The Battle of the Atlantic
The Battle of the Atlantic
The Battle of the Atlantic was the longest campaign of the Second World War, and mobilized extraordinary numbers of men and material on both the Allied and Axis sides. The battle was of major strategic significance: control of the seas would have allowed the Germans to bring Britain to its knees by preventing it from receiving supplies from the USA and its overseas colonies. However, in spite of the Nazis’ use of submarine warfare, the Allies stood firm, maintained their naval blockade of Germany and were ultimately able to overcome the Kriegsmarine and reconquer occupied Europe. In just 50 minutes, you will find out just how much was in stake in the Battle of the Atlantic and learn how the Allies were able to secure victory after six long years of naval warfare.
This straightforward and informative book provides a thorough analysis of the main events of the battle and the strategies of both sides. It also features biographies of the key commanders and leaders, including Karl Dönitz and Sir Max Kennedy Horton, a valuable introduction to the political and social context and an evaluation of the battle’s impact, giving you all the essential information about this vital naval conflict.
About the Battle of the Atlantic
The Battle of the Atlantic began right at the start of the Second World War and only ended in May 1945, shortly before the D-Day landings that secured victory in Europe. It pitted the navies of Great Britain, Canada and the United States against the forces of the Axis, comprising the Kriegsmarine of the Third Reich and the Italian Regia Marina. The technical advances resulting from this combat revolutionized naval warfare, and over the course of almost six years of fighting tens of thousands of sailors lost their lives.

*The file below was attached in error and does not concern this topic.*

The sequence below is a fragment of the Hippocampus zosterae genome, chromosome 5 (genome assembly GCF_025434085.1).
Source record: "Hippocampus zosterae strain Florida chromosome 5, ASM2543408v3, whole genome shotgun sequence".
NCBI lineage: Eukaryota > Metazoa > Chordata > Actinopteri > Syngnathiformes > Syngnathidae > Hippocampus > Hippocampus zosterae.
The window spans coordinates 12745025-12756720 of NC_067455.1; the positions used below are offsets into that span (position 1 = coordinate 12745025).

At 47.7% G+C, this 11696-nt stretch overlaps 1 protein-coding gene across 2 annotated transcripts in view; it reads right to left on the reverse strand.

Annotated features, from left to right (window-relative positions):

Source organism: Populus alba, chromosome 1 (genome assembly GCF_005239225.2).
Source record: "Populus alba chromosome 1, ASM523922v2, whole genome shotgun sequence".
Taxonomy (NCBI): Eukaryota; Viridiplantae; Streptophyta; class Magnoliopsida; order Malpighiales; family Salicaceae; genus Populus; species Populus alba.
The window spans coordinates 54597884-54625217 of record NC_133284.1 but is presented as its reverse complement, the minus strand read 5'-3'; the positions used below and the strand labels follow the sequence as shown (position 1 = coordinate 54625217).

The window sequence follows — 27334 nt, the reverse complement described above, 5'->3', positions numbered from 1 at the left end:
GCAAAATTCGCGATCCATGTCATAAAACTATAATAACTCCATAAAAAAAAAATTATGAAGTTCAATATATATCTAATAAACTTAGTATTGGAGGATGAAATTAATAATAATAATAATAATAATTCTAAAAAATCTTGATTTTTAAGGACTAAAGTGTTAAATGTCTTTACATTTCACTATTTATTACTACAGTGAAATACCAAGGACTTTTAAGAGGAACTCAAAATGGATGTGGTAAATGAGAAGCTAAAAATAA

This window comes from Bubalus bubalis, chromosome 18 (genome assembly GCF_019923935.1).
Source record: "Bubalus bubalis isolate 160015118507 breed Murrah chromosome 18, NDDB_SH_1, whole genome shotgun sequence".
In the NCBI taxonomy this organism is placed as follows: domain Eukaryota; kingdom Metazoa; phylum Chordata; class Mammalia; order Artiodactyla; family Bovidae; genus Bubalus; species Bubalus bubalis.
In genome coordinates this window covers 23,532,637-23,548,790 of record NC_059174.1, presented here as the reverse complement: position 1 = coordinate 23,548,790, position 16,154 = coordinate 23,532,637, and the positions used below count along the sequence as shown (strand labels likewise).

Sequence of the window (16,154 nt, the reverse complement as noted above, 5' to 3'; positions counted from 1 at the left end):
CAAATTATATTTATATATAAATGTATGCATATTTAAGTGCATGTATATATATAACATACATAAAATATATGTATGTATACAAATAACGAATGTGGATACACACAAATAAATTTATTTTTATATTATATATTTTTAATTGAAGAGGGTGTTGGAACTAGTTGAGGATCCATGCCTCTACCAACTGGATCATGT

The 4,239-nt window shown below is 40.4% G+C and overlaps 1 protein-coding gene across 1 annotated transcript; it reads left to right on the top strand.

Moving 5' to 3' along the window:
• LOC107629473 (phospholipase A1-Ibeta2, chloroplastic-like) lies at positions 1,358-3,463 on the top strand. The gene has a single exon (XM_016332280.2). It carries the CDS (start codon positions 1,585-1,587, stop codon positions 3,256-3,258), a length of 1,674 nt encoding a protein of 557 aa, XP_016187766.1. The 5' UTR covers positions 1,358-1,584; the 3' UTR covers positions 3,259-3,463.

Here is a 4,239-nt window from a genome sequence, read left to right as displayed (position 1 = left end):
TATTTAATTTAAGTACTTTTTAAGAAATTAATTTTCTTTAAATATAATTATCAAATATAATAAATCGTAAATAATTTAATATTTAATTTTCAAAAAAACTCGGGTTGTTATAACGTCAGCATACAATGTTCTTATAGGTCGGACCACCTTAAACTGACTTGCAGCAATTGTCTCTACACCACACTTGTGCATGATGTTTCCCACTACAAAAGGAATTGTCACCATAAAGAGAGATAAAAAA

This clear and accessible 47-page book is structured as follows:
- Introduction to the Battle of the Atlantic
- Political and social context
- The premises of the Second World War
- The stakes in the Battle of the Atlantic
- The German Navy at the dawn of World War II
- The British Navy: a giant with feet of clay?
- Commanders and leaders
- Erich Raeder, German Admiral
- Karl Dönitz, German Admiral
- Sir Max Kennedy Horton, British Admiral
- Ernest King, American Admiral
- Analysis of the battle
- The start of the battle
- The wolf pack tactic
- The “Black Hole” and the living conditions of the seafarers at the heart of the battle
- The first difficulties for the Kriegsmarine
- The “wolves” take the bull by the horns
- The end of German hopes
- The outcome of the battle
- Impact of the Battle of the Atlantic
- The consequences in the aftermath of the battle
50MINUTES.COM – History